Commentary on Parashat Beha'alotcha, Numbers 8:1 - 12:16
Every week, Julie Seltzer, artist and Torah scribe, bakes a challah depicting an aspect of the week’s Torah portion.
But now our soul is dried away; there is nothing at all; we have nothing save this man(na) to look to. (Numbers 11:6)
וְעַתָּה נַפְשֵׁנוּ יְבֵשָׁה, אֵין כּל–בִּלְתִּי, אֶל-הַמָּן עֵינֵינוּ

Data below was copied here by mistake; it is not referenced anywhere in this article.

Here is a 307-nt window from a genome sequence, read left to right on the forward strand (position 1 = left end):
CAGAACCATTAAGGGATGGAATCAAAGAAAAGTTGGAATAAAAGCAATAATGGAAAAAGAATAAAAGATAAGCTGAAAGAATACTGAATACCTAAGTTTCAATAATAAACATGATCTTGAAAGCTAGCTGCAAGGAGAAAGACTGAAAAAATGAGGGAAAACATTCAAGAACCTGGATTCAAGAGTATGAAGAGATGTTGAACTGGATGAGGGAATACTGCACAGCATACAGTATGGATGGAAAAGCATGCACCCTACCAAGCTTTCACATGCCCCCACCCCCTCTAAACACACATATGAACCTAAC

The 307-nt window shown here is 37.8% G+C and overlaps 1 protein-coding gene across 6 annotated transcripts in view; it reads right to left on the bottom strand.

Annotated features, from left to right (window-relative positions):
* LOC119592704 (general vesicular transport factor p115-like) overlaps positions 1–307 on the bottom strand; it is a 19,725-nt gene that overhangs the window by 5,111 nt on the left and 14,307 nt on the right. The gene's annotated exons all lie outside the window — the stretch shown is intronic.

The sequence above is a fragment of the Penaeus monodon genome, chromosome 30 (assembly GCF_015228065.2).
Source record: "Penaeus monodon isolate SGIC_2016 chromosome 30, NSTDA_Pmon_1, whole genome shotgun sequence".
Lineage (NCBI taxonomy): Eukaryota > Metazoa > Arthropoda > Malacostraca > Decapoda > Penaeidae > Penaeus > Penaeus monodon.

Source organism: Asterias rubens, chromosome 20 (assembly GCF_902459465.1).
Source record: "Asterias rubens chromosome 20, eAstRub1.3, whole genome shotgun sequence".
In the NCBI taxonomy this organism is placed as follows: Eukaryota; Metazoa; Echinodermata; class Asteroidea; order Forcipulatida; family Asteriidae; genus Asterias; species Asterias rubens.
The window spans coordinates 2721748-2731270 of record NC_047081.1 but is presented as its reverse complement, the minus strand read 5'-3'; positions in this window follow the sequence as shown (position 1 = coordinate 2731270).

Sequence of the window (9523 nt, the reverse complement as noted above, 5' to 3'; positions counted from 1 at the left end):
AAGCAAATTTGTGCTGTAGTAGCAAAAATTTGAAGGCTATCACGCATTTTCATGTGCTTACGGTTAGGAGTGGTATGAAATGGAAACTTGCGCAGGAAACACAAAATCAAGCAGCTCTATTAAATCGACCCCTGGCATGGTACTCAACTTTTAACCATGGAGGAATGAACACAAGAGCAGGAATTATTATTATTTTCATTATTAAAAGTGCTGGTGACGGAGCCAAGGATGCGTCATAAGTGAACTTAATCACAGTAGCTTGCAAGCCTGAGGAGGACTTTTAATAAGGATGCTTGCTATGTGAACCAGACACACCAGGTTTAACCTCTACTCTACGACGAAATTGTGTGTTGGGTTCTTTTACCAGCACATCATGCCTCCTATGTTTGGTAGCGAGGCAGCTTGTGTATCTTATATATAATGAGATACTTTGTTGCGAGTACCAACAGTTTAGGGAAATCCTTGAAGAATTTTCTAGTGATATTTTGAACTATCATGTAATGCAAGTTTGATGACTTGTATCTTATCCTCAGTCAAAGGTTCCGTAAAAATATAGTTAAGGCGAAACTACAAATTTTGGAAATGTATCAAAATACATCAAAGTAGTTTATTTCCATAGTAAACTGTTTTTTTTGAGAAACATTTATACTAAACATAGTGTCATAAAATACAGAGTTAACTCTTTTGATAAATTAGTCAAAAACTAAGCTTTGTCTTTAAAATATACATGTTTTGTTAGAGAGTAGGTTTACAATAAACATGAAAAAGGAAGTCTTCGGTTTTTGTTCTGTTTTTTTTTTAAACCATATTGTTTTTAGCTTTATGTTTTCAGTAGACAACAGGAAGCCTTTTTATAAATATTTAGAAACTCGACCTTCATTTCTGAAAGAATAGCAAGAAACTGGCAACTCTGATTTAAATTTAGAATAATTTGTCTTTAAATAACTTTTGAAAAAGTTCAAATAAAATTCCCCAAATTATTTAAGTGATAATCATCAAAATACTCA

These challot are question marks, representing the two portions of manna received before Shabbat in the desert. The word “manna” comes from the Hebrew word “man,” meaning “what.” The manna gets its name because the people asked what this substance was.
Pronounced: KHAH-luh, Origin: Hebrew, ceremonial bread eaten on Shabbat and Jewish holidays.
Pronounced: shuh-BAHT or shah-BAHT, Origin: Hebrew, the Sabbath, from sundown Friday to sundown Saturday.
Pronunced: TORE-uh, Origin: Hebrew, the Five Books of Moses.